Anecdotally in investment banking, it seems to be a mixed picture. For example atLloyds Banking Group, 27% of its board are women and the bank has a target to get 29% of its senior roles filled by women in 2014, according to its last Responsible Business Report published in 2013. At Goldman Sachs, two of its 13 board directors are women, according to its website. Last week it was reported by the Wall Street Journal that Goldman Sachs promoted 23% fewer females than males to the role of vice president between 2004 and 2008 and pays its female vice presidents an average of 21% less than their male counterparts, according to allegations made in legal documents as part of a civil lawsuit against the company.

However, there were some standout performers from the survey. For instance, at Permira, Inflexion and Electra Partners over a fifth of all of their investment professionals were women. While Silverfleet Capital, The Business Growth Fund and Isis Equity Partners all performed well in having women in senior positions, with women making up more than one-fifth of each of their partners or senior management team.

But any female advancement may also be up against the secretive nature of the industry. Five of the 25 firms refused to disclose how many female executives they had, meaning information had to be taken directly from their websites. They were: Bridgepoint, Charterhouse, CVC, Isis Equity Partners and IK Investment Partners.

A spokesman for CVC said: “Our policy is not to comment publicly on personnel matters.” While Bridgepoint, Charterhouse, Isis and IK did not respond to requests for comment.

For a full list of all 25 firms we surveyed and their results, go to

Need to focus on family

Neil MacDougall, managing partner of Silverfleet Capital, said he was “not really surprised” by the findings. He said as private equity is deal focused, it was hard to achieve a good work-life balance making it difficult for those who had to care for young families.

“When I left the office last night, two of the people were in for an all-nighter,” he said. “That illustrates the difficulty of managing work-life balance. When a transaction needs to be done quickly, you need a strong support network behind you, if you have anyone else to look after other than yourself.”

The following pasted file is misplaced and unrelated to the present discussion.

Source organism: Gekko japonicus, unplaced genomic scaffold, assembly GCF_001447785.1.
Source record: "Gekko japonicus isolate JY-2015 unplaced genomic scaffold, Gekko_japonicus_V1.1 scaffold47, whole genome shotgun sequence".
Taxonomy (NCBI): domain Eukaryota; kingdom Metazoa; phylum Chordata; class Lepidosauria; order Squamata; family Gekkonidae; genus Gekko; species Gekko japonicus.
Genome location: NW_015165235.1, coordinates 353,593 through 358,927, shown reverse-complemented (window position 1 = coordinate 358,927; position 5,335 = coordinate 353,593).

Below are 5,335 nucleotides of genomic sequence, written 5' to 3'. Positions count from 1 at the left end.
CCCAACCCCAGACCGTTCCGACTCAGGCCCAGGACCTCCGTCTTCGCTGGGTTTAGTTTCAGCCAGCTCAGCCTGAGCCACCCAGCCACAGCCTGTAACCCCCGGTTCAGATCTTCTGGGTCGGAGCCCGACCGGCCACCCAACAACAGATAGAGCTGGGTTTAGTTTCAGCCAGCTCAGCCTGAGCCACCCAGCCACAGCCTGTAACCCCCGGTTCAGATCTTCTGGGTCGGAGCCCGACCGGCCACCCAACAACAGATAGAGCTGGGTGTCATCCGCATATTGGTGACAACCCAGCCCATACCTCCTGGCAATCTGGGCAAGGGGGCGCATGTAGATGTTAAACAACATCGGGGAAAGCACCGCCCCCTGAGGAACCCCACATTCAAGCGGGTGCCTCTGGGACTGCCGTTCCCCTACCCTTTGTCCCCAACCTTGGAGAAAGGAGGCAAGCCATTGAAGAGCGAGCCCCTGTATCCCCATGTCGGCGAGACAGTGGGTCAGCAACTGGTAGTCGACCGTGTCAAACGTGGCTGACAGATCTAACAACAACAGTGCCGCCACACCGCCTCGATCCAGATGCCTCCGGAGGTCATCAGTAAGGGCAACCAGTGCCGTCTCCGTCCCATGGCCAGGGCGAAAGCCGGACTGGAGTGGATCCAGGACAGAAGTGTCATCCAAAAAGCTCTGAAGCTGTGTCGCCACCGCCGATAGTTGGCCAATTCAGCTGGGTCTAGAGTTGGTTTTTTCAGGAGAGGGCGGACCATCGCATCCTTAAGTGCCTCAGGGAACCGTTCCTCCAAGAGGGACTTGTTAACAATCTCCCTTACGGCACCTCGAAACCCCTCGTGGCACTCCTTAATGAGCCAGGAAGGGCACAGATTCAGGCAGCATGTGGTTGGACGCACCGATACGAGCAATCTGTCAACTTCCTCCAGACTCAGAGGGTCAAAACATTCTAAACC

He added there needed to be some flexibility and allowances made for women with young families, and said that Silverfleet often allowed partners to be co-leads on deals.

“Firms need to recognise there is something that needs managing here. You are making allowances in that period that will hopefully pay back once the children get a bit older,” he said.

Anne Glover, chief executive of Amadeus Capital Partners, said the figures were “slightly better” than she was expecting.

She said: “Women in their 30s and 40s have to be 150% committed to a career in financial services, which is exactly the time women need to focus on having a family.”

She said that private equity firms had the added complication of being small operations. “The investment banks have really struggled with this problem and worked hard on how to provide child care etc; but they are very large institutions. The problem with private equity is that they are really boutiques and are small. You would need a more supportive environment and that’s only credible if some women get to the top and argue for it. You also need to be able to let women re-enter the industry after a career break.”

Jane Houghton, a director at the British Private Equity and Venture Capital Association, said firms needed to find better ways to support women who wanted to re-enter the workforce after having children.

Houghton said: “It’s one thing getting women into the industry but keeping them, especially when they have had children is a massive challenge. Smaller firms don’t have the infrastructure in place to support that process and because it’s so male-dominated they don’t quite understand the issues that women face coming back to work [after they have had children].”

But practical steps that firms can take to tackle the issue are difficult to come by. Bacon argued that firms may need to make allowances for women in their 30s in deal-making positions, allowing them to be co-leads on transactions.

“I do think that the system needs to address that 29 to 39 period when you don’t have all the time because the kids are sucking all the energy out of you. If you are on the GP side when a deal hits that’s it, you are 24/7 and it could be for three weeks or three months. If you can get through that process once your children are teenagers, you can multitask.”

 But Bacon is hoping that George Anson’s murder will not be in vain, with more events in the pipeline for the new women’s group.

“We’re hoping that this is the start of something bigger” said Bacon.